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Bomb ingredient restricted in 2 states

Fertilizer mostly goes untracked

WINTERSET, Iowa -- Despite the Oklahoma City bombing nine years ago and repeated warnings from terrorism specialists, the US government has yet to follow up on a recommendation that buyers of ammonium nitrate fertilizer be required to show identification.

The danger became clear in 1995 when Timothy McVeigh used 4,800 pounds of the common farm fertilizer to blow up the Oklahoma City federal building, killing 168 people. The same chemical was used in the October 2002 nightclub bombings that killed 202 people in Bali and has been used in other terrorist attacks around the world, some linked to Al Qaeda.

In 1998, a National Academy of Sciences' panel of scientists and security specialists recommended that Congress require that buyers of ammonium nitrate provide identification and that stores keep records of the purchases. Legislation based on those recommendations has not been adopted.

Fertilizer industry officials say farm-store employees know their customers and would be suspicious about unexplained sales of ammonium nitrate. Farm organizations have lobbied against the restrictions. ''It's hard to regulate it, because farmers use a lot of it for legitimate reasons," said Matt Hartwig, a spokesman for Senator Tom Harkin, Democrat of Iowa.

As a result, fertilizer sales remain unrestricted across much of the United States, even in the climate of caution since the Sept. 11, 2001, terrorist attacks.

At BB&P Grain Handlers on the main strip of this small town, customers can still buy enough ammonium nitrate at $240 a ton to blow up an office building.

''There's no question you can raise an enormous amount of hell with ammonium nitrate and fuel oil," said Edward Arnett, professor emeritus of chemistry at Duke University, who cochaired the 1998 panel.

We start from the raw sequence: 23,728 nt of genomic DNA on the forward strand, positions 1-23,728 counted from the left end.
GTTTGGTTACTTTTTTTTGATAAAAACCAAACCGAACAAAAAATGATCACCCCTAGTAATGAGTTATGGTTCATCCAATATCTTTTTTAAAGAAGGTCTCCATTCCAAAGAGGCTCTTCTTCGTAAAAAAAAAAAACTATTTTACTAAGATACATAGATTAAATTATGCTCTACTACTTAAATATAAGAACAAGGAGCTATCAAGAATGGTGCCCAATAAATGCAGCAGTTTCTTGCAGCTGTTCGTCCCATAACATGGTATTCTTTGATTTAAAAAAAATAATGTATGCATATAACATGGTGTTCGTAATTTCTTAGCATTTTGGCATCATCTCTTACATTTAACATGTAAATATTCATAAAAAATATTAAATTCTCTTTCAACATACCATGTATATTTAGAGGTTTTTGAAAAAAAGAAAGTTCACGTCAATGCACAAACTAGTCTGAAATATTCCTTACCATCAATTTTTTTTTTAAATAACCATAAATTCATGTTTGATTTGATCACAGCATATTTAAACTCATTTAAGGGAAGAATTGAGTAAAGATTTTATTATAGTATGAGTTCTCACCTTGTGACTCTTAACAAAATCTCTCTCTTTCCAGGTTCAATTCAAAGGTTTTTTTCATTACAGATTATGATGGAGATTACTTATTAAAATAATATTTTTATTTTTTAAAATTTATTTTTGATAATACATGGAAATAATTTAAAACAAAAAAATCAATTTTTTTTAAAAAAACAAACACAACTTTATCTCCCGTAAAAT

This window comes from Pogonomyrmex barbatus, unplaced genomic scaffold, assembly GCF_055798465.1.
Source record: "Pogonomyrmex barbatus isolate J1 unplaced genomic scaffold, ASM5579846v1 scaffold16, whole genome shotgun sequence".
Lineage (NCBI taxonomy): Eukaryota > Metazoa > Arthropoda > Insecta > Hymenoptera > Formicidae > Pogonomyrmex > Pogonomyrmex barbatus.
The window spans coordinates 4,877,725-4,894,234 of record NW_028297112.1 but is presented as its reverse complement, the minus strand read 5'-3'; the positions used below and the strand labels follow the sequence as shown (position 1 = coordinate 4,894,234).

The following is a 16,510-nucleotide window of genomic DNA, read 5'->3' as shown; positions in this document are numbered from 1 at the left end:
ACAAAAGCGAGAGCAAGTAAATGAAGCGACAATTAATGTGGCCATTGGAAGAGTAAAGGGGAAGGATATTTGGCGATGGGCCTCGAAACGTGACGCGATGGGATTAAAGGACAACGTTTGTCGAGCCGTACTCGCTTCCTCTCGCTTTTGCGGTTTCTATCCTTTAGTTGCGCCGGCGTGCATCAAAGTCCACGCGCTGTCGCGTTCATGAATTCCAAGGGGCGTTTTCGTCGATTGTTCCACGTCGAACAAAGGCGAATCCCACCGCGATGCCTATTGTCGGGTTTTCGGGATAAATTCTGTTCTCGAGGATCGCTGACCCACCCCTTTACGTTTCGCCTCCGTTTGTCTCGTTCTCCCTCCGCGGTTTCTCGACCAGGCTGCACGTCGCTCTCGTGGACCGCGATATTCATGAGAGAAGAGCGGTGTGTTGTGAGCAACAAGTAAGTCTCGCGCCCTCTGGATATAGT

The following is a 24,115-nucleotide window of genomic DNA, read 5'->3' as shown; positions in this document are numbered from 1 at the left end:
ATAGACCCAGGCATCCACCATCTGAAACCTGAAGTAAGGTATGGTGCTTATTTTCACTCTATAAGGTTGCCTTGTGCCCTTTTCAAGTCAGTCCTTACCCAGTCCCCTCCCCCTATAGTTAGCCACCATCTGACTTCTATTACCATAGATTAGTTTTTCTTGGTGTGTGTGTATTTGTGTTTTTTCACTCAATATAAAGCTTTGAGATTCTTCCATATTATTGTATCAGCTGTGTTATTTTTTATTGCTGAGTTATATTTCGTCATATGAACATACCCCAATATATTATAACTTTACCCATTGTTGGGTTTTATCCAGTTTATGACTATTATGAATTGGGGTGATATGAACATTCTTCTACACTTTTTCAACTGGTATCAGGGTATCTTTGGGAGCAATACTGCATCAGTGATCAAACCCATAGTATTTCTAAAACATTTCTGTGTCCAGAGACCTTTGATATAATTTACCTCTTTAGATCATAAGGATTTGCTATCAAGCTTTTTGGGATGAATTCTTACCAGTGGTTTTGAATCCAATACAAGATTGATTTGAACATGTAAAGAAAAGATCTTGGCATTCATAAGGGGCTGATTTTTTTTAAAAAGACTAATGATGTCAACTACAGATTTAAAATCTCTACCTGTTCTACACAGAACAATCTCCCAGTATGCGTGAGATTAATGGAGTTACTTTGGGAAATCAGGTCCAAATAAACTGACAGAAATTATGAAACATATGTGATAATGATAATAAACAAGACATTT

Several members of the panel and officials with the fertilizer industry said the Bureau of Alcohol, Tobacco, Firearms and Explosives has continued to press for the regulation.

Sheree Mixell, spokeswoman for the bureau, would not say whether the 1998 recommendation is still being pursued.

''Obviously, terrorism is a concern of all of ours, and these chemicals can be a tool for terrorists," Mixell said. ''A lot of these chemicals have a viable use that is not terrorist by definition."

''We have to be very careful that our industry partners conduct business as needed for the betterment of society, but balance that with the potential misuses of these chemicals," she said.

Only two states, South Carolina and Nevada, require an ID for and track purchases of ammonium nitrate.

In the rest of the country, a voluntary fertilizer-industry safety program warns sellers to beware of a customer who ''avoids eye contact" or ''doesn't know much about farming." Mixell said the bureau helped develop the program.

''We have been relatively successful with that, have gotten some good and encouraging leads off that information," Mixell said.

Still, Arnett said he thought the recommendation was a modest request that would be relatively easy to put into effect.

''I mean, I think of the all the things nowadays where they ask to see your driver's license," Arnett said. ''They keep track of it if you buy prescription drugs. It's just the idea of a paper trail when you're dealing with something dangerous."

Ammonium nitrate is one of the most common farm fertilizers in the world. Instructions for turning it into a bomb are available on the Internet, and increasingly, countries in Europe and other parts of the world are clamping down on its sale. Other fertilizers that do not have as much explosive potential are available to farmers.

More than 1.5 million tons of ammonium nitrate were sold in the United States in 2003. Missouri sold 238,322 tons in 2003, more than any other state. Like most states, it licenses dealers but places no restrictions on who can buy the fertilizer.

''There's no doubt in my mind that a foreign or civil terrorist can get ammonium nitrate," said Bob Pentz, a retired military consultant from the Los Angeles area who served on the 1998 panel.

Under the South Carolina law, which passed shortly after the Sept. 11 attacks, stores that want to sell three kinds of restricted fertilizers must pay a $250 licensing fee, check the buyer's ID, and keep sale information on file for several years.

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